Rangitikei mayor Andy Watson says his council is working hard and does not deserve to be ignored by Government.

Some council projects were being held back by lack of communication and help from various ministries.

Mr Watson aired his frustration to councillors this week and said he was running out of options in two areas - landlocked land and the funding of youth services.

The future of the Marton Youth Club and the Youth Hutt in Taihape remains up in the air with expected Government assistance not yet coming and council having not heard anything from the ministry.

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The council had "worked its butt off" but had come up against a brick wall, Mr Watson said.

"It's been frustrating to see other councils offered what we have requested for some time.

"I repeatedly have to go back to council to say help is on its way," he said. "But I'm sounding like a broken record."

On Monday the council had to vote for a third extension as the sole funder of youth services in Rangitikei after no word from Government on what assistance it could offer.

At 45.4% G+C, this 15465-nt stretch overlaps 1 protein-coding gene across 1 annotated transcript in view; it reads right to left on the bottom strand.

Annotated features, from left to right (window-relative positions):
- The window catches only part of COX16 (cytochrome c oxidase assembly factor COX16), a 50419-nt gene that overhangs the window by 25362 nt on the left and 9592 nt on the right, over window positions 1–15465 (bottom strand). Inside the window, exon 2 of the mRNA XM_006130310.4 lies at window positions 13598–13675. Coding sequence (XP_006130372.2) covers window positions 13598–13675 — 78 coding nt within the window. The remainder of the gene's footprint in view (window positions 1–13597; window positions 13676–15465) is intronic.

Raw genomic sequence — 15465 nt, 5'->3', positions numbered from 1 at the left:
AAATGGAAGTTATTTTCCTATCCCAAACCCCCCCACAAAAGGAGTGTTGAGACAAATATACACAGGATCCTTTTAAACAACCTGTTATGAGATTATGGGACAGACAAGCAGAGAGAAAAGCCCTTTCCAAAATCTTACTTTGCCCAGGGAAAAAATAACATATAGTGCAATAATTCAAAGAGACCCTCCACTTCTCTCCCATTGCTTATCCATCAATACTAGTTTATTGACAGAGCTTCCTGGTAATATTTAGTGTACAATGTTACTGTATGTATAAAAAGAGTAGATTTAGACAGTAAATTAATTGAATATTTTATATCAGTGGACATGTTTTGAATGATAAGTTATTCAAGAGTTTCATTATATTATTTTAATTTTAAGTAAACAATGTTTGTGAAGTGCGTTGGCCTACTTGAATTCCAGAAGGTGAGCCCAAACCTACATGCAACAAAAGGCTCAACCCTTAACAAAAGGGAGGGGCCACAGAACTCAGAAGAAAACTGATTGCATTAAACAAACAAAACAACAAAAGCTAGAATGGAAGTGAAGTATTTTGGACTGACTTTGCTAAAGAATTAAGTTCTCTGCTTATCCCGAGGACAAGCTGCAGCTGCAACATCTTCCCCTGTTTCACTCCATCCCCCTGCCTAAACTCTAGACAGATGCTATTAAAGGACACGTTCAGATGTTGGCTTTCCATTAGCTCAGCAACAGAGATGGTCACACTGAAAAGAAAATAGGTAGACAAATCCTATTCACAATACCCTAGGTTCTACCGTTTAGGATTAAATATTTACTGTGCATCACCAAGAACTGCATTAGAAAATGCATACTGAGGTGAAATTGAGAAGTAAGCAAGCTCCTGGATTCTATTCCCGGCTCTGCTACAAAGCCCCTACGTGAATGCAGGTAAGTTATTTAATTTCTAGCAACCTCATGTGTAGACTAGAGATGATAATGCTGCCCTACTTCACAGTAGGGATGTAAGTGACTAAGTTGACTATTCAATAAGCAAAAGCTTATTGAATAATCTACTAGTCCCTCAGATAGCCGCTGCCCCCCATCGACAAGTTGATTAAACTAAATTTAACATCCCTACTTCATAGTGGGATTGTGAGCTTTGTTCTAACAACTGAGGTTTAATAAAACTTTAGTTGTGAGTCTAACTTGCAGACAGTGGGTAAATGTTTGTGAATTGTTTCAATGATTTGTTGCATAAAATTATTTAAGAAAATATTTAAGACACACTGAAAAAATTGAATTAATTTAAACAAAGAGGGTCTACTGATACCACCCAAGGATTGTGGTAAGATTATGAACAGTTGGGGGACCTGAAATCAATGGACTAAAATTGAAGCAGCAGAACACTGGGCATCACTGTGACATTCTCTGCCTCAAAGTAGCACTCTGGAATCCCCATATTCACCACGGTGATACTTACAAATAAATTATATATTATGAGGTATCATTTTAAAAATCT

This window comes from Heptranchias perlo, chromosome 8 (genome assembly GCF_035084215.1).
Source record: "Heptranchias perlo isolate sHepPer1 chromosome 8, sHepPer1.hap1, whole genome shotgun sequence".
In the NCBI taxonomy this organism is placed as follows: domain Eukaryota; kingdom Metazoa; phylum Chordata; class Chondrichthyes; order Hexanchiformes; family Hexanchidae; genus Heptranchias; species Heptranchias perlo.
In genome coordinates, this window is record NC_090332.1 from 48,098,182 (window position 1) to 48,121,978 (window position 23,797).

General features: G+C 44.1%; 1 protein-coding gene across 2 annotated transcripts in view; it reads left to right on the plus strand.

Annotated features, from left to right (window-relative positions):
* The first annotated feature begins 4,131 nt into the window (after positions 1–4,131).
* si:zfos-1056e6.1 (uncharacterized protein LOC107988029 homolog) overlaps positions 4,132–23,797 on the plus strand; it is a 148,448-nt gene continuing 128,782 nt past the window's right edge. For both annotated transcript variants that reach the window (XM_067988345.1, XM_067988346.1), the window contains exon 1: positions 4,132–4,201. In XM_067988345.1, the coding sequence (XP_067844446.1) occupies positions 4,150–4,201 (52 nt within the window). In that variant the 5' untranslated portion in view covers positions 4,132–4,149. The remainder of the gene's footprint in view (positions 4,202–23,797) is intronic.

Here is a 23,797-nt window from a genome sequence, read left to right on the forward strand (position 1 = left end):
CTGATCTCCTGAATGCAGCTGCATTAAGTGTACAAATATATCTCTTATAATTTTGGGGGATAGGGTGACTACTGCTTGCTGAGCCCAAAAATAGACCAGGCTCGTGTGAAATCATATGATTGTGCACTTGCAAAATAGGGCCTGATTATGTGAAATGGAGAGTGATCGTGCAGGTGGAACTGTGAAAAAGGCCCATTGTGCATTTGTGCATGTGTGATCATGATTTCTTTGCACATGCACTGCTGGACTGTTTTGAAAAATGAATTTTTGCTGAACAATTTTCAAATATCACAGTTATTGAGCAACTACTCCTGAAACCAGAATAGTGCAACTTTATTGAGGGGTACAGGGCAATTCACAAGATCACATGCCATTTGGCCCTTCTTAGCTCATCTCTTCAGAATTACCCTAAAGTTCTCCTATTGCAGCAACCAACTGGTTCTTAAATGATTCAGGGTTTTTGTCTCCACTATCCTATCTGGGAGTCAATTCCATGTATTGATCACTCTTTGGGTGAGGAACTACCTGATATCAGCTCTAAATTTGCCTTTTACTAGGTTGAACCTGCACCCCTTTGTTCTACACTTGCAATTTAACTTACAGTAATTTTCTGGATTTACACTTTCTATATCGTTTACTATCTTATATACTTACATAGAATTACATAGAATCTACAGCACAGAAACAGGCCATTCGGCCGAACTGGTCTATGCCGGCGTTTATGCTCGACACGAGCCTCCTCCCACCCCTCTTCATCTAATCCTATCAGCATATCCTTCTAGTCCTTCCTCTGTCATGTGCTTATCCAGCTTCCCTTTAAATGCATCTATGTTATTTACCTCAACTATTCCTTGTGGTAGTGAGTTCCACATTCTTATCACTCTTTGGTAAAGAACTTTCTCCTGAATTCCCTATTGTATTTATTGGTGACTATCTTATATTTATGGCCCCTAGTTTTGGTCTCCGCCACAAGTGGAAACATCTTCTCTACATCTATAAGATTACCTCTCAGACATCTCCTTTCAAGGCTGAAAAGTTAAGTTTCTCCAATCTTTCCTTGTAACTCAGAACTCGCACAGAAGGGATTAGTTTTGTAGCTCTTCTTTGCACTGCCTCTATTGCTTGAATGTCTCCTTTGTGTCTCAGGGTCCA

"This has gone on for the best part of two years and I'm running out of avenues."

Mr Watson felt Rangitikei was often forgotten, wedged between Whanganui and Palmerston North, where it was wrongly thought services from those districts covered Rangitikei.

Unlocking Maori-owned landlocked land for production was another area Mr Watson said he had not been able to engage with Government over.

"Council has dealt with this issue for years and years by ignoring it, but this council has taken some brave moves to say we intended to try and work with both parties. The iwi and those landowners that could be potentially blocking access," he said. "Ironically one of the major parties blocking access is the Crown."

He said Government has introduced policy and law around the rating of landlocked land without consultation and despite Mr Watson's own requests to be involved in the process.

"My frustration is we've been trying to engage with them but that hasn't happened," he said. "It seems to be engagement after the fact."

Mr Watson said there were a number of positive signs for the district.

"I think the potential for us to get significant gains with employment and industry is there," he said. "We're currently working on some deals, some of which are already happening and some of which I'm pretty sure will go ahead."

He said Rangitikei District Council had cooperated with Government on surveys, submissions, audits "but when a couple of things that we have asked for help with, because of urgent need, our voice seems to have fallen on deaf ears".

"We don't deserve this. We want to move forward, but it's a battle."